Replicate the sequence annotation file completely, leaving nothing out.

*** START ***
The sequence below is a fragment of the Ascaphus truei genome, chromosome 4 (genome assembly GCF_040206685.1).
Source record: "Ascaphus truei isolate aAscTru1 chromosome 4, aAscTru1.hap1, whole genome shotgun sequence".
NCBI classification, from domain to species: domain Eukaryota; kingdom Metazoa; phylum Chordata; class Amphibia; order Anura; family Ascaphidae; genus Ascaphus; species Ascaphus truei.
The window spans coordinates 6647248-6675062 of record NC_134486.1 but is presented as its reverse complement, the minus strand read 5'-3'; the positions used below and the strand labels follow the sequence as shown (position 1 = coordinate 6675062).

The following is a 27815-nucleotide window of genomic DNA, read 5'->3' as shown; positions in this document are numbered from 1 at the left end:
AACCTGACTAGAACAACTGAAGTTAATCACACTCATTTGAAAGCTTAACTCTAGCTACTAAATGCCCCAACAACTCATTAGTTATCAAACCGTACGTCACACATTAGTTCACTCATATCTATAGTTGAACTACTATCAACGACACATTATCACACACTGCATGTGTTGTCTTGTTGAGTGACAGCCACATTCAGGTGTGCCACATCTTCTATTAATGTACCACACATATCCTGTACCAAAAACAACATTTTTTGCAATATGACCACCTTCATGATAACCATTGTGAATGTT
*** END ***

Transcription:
The sequence below is a fragment of the Ascaphus truei genome, chromosome 4 (genome assembly GCF_040206685.1).
Source record: "Ascaphus truei isolate aAscTru1 chromosome 4, aAscTru1.hap1, whole genome shotgun sequence".
NCBI classification, from domain to species: domain Eukaryota; kingdom Metazoa; phylum Chordata; class Amphibia; order Anura; family Ascaphidae; genus Ascaphus; species Ascaphus truei.
The window spans coordinates 6647248-6675062 of record NC_134486.1 but is presented as its reverse complement, the minus strand read 5'-3'; the positions used below and the strand labels follow the sequence as shown (position 1 = coordinate 6675062).

The following is a 27815-nucleotide window of genomic DNA, read 5'->3' as shown; positions in this document are numbered from 1 at the left end:
AACCTGACTAGAACAACTGAAGTTAATCACACTCATTTGAAAGCTTAACTCTAGCTACTAAATGCCCCAACAACTCATTAGTTATCAAACCGTACGTCACACATTAGTTCACTCATATCTATAGTTGAACTACTATCAACGACACATTATCACACACTGCATGTGTTGTCTTGTTGAGTGACAGCCACATTCAGGTGTGCCACATCTTCTATTAATGTACCACACATATCCTGTACCAAAAACAACATTTTTTGCAATATGACCACCTTCATGATAACCATTGTGAATGTT